Bill Murchison

The fashion, one of them anyway, since Gov. Rick Perry entered the presidential lists is to bash him as a drooling neo-Confederate, pining for the good ol' days of states' rights. Yessuh, them Yankees tellin' us what to do all the time, why it's just unconstitutional, and we needs to see-seed!

That's a pretty fair representation of the media trash-talk directed not just at Perry, but at the idea that the United States is constructed as something more than a drill team, kicking and stamping in unison, wheeling this way or that as the leader's baton moves about.

The topic of states' rights, or federalism, is ripe for examination in a context where deference to Washington, D.C., sometimes seems a way of life. The U.S. Constitution is "the supreme law of the land," but the same glorious document is filled with the presence of the states, in ways large (ratification of constitutional amendments) and small (exemption from export taxes or duties).

Under the Articles of Confederation, the states had sometimes behaved like independent nations -- quarrelsome ones, at that. The Constitution -- to which all the states freely assented -- was the compromise solution. There would henceforth be things the states could do; there would be things they were forbidden to do -- for instance, "enter into any agreement or compact with another state, or with a foreign power..." The Tenth Amendment conceded to the states, rhetorically at least, "The powers not delegated to the United States by the Constitution, nor prohibited by it to the states..."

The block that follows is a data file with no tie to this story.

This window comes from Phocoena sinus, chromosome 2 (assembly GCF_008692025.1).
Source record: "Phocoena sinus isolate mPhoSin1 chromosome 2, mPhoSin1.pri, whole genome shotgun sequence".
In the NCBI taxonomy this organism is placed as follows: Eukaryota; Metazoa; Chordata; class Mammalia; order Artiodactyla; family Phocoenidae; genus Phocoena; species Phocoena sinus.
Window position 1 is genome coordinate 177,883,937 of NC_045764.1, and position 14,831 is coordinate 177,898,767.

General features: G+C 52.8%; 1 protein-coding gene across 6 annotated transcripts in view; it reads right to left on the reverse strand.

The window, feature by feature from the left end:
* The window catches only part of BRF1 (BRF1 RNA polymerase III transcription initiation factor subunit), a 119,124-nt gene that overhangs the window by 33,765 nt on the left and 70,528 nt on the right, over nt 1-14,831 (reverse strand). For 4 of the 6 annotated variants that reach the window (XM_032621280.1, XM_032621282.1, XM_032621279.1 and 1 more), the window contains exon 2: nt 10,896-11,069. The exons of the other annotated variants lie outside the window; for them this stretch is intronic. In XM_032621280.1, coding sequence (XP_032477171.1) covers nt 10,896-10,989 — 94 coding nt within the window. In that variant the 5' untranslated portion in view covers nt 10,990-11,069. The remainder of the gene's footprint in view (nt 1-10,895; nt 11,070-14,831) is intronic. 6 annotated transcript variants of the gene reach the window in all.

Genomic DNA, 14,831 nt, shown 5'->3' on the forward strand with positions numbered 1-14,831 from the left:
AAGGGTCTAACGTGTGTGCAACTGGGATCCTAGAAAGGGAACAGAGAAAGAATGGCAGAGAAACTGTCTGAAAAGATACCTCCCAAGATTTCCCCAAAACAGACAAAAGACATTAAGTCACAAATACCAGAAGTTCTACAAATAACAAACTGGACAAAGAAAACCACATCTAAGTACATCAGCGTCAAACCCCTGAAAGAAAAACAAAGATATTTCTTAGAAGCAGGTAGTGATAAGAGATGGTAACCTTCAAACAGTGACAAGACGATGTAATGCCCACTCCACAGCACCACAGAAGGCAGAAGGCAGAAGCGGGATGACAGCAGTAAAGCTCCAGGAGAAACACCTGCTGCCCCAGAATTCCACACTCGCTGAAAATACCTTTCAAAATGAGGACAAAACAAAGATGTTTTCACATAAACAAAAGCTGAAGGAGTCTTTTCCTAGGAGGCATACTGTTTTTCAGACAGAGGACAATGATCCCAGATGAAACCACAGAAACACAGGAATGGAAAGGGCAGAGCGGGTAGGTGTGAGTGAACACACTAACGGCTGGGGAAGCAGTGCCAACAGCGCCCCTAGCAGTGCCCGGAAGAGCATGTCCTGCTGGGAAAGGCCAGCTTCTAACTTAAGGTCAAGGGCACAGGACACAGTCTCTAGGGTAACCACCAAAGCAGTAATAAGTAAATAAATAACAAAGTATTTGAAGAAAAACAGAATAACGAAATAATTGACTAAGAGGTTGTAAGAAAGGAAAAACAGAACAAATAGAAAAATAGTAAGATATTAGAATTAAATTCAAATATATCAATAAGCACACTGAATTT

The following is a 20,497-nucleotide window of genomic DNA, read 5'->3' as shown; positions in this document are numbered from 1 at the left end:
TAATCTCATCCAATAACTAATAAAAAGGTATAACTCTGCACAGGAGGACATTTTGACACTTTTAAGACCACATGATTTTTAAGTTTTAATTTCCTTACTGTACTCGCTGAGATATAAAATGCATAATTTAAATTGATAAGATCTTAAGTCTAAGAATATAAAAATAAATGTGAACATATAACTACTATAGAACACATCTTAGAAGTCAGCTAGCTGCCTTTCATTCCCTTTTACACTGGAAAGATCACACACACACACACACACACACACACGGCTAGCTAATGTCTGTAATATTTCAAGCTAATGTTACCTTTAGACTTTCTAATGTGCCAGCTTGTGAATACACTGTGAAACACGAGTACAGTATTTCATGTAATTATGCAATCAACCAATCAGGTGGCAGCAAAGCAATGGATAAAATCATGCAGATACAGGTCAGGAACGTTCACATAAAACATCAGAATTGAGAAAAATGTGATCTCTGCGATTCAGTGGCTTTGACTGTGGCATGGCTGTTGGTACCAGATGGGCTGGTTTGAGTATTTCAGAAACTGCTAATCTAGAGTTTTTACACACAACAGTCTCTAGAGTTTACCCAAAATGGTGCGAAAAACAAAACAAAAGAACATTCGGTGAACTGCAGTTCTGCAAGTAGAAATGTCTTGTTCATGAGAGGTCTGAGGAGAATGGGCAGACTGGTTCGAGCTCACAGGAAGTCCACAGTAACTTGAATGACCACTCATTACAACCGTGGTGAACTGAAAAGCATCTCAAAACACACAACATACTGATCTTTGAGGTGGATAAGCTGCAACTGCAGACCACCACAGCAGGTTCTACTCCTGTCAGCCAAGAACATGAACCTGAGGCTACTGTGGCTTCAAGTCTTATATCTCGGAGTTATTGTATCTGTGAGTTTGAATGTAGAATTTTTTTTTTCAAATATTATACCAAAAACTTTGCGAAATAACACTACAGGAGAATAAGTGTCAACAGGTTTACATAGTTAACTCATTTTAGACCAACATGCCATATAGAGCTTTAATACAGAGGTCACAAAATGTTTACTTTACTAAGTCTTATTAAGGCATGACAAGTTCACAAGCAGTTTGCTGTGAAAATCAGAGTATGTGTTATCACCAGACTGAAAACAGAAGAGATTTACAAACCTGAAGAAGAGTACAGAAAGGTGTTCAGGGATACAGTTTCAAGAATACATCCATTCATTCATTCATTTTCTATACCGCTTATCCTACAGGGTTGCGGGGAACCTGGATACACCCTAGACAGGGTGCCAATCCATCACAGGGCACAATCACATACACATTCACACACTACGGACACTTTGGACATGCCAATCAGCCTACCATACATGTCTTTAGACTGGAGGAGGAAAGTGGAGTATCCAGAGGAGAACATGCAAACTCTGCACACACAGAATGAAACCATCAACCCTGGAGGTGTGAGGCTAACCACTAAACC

There is wonderful ambiguity in the Tenth Amendment. It hardly keeps the federal government from running all major shows, from defense to environmental protection, but it acknowledges the states as vital participants in the Union.

The present point isn't, should states have the right to leave the Union, slamming the door behind them? The point is, what's the point of ridiculing, at the snootier altitudes of commentary, a basic component of the federal system? If the term "states' rights" -- as in Strom Thurmond's pro-segregation States Rights Party of 1948 -- gives offense, just say federalism. It's the same thing. A federal system of government (think: "federation") allocates lawful power to different recipients.

Bill Murchison

Bill Murchison is the former senior columns writer for The Dallas Morning News and author of There's More to Life Than Politics.
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